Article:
The University Record, November 12, 1996
Bollinger praised as scholar, listener and person of 'great integrity' as Regents vote to offer him the presidency
Editor's Note: Extensive coverage of the final phases of the presidential search will appear in a future Record.
By Julie Peterson
News and Information Services
The Board of Regents, acting as the Presidential Search Committee (PSC), voted unanimously Nov. 5 to offer the University presidency to Lee C. Bollinger, provost and professor of government at Dartmouth College.
Several of the Regents commented on Bollinger's deep love of the University, and Regent Laurence B. Deitch said he believes the U-M presidency is Bollinger's "dream job." Regents also identified Bollinger as a candidate who would "hit the ground running"---an ability they said is particularly important for the University at this stage in its history.
PSC co-chairs, Regents Shirley M. McFee and Nellie M. Varner, were authorized by the Board to begin negotiations with Bollinger. In the event that an agreement is reached and Bollinger accepts the presidency, the Board of Regents will meet again to officially elect him to the position. As of Record press time, the meeting had been tentatively scheduled for 2 p.m. today (Nov. 12) in the Regents Room. A public reception will follow in the Michigan Union Ballroom. All members of the community are invited. For the most current information, call the Regents Office at 936-2255.
In a three-hour public meeting, each of the Regents commented on the strengths they saw in each candidate and the criteria they felt were most important in the selection of a president.
All agreed that the four finalists recommended by the advisory committee---including Stanley A. Chodorow of the University of Pennsylvania; Carol T. Christ of the University of California, Berkeley; and Larry R. Faulkner of the University of Illin ois, Urbana-Champaign---were outstanding candidates who in the near future would be chosen as president of a top university, if not the U-M. Regent Rebecca McGowan said the advisory committee had produced "the cream of the cream of emerging university leadership." McFee noted that "a step up is well within each one's capabilities and aspirations."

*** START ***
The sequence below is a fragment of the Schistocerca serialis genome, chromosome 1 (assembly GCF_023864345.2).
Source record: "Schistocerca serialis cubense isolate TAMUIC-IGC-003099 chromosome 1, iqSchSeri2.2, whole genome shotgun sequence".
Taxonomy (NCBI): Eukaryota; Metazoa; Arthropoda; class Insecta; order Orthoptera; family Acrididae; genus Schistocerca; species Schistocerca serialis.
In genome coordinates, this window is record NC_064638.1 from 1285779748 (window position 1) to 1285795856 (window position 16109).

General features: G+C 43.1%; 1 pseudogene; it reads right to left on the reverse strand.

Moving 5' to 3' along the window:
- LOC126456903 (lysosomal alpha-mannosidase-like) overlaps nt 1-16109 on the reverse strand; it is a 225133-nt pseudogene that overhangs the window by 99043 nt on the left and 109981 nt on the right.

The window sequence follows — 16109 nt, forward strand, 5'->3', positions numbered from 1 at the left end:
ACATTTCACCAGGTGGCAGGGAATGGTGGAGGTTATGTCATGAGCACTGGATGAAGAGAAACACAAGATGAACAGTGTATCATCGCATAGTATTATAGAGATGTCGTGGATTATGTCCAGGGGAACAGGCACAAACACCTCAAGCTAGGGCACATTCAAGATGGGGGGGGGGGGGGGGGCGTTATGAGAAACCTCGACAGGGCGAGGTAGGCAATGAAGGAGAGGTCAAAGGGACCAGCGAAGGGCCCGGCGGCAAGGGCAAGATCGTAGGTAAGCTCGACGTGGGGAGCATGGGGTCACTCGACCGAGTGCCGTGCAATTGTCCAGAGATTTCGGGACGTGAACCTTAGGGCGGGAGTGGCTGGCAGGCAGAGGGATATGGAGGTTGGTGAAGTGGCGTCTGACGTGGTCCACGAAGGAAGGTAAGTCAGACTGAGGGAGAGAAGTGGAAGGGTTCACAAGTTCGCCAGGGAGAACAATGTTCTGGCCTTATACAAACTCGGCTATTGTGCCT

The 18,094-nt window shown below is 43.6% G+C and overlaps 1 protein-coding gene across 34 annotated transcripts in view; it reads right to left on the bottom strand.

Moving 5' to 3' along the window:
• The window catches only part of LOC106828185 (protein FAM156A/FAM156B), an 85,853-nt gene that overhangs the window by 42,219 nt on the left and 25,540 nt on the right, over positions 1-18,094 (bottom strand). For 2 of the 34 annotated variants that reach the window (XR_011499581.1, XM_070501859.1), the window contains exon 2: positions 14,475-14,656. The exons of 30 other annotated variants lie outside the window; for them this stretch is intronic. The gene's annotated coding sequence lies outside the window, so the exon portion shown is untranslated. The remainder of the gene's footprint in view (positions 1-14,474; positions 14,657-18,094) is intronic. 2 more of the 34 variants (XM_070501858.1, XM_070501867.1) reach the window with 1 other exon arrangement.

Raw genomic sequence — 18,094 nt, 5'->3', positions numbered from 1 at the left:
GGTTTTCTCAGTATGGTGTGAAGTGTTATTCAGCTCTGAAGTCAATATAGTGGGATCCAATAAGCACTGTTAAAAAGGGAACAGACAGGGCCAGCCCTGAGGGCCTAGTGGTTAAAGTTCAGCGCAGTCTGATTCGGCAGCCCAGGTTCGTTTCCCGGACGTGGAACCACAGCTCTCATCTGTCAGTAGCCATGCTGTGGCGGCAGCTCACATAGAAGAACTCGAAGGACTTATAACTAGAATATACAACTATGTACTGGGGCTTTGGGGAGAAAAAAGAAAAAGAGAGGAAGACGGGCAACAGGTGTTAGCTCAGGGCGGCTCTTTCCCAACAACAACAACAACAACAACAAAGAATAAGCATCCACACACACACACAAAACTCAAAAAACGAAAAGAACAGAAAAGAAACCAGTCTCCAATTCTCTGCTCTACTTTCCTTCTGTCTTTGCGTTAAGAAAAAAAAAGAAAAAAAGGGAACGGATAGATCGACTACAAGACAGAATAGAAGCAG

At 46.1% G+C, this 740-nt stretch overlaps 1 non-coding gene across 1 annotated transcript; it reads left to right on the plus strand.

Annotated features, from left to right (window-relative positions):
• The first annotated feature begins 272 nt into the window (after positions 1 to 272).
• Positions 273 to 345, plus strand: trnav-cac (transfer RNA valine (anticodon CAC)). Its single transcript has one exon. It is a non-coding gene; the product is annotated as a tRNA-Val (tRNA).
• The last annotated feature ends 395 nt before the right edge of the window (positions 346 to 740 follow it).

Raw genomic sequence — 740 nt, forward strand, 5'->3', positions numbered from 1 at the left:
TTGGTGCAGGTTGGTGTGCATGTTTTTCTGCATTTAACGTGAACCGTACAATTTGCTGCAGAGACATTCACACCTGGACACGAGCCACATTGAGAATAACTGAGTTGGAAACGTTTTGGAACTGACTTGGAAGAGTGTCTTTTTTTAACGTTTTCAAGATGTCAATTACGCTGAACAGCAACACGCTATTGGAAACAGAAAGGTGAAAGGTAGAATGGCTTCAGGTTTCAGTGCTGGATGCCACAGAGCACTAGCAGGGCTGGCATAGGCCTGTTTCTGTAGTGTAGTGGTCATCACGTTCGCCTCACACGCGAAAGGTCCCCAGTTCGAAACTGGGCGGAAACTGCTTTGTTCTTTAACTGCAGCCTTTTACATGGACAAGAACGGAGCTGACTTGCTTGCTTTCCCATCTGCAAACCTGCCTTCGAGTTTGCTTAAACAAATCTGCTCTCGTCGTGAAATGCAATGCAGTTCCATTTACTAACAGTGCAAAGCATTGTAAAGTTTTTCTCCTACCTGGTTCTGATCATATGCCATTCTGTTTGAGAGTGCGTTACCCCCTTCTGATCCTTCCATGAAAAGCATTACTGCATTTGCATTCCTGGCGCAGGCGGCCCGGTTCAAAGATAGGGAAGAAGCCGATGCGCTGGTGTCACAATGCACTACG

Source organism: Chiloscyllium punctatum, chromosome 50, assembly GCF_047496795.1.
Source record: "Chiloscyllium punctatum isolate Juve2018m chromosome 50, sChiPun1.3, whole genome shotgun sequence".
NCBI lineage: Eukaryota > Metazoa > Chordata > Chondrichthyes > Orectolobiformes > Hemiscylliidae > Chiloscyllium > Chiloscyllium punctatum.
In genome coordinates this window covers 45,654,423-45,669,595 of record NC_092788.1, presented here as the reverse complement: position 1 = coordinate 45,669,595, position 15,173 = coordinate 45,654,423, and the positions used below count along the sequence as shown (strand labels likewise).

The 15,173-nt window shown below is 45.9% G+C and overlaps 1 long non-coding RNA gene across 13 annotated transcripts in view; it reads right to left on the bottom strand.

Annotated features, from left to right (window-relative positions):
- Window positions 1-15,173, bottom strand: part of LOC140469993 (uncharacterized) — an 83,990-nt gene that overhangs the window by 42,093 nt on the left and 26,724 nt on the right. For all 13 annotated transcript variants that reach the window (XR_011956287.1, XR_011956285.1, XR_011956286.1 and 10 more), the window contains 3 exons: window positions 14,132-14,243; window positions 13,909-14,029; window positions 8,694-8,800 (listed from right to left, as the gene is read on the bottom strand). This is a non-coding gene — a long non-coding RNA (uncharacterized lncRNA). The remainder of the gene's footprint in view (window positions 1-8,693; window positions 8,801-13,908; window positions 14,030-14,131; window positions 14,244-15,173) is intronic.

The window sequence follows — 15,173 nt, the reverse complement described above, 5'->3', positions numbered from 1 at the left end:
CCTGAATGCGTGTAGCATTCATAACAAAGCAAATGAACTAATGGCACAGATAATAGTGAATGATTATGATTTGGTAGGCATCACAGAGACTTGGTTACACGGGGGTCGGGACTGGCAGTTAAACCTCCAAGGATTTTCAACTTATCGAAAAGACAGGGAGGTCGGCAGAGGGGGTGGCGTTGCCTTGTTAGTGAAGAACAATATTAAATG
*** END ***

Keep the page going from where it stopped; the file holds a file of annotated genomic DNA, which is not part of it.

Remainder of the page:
However, they noted that Bollinger has the support of many U-M constituencies and would be a "consultative" leader whose management style would serve to "heal" the campus and bring a consensus to diverse groups of stakeholders. Bollinger also was praised as a scholar and an intellectual, a good listener, an individual of "great integrity" and one whose understanding of diverse issues ranging from the future of the Medical Center to intercollegiate athletics would serv e him well as the leader of the large and complex University of Michigan.
Bollinger, who has been provost of Dartmouth College since 1994, began his academic career as assistant professor of law at the U-M in 1973, progressing to associate profes sor and then professor. He served as dean of the Law School in 1987-94. He holds a B.S. degree from the University of Oregon (1968) and a law degree from Columbia University (1971).
At last week's meeting, Regents also spoke about the process each used to arrive at a decision about the candidate they could most support. In addition to reviewing written materials about each candidate and participating in the public interviews , Board members received numerous phone calls, letters and e-mail messages from colleagues across the nation; placed calls to colleagues familiar with each candidate; reviewed carefully the selection criteria they had developed; and pored over hours of videotapes and lengthy transcripts of the candidates' public interviews.
Search consultant Malcolm MacKay of Russell Reynolds Associates Inc. told Regents that the eight-month search for the next U-M president was "the most thorough, disciplined, extensive search" he had seen.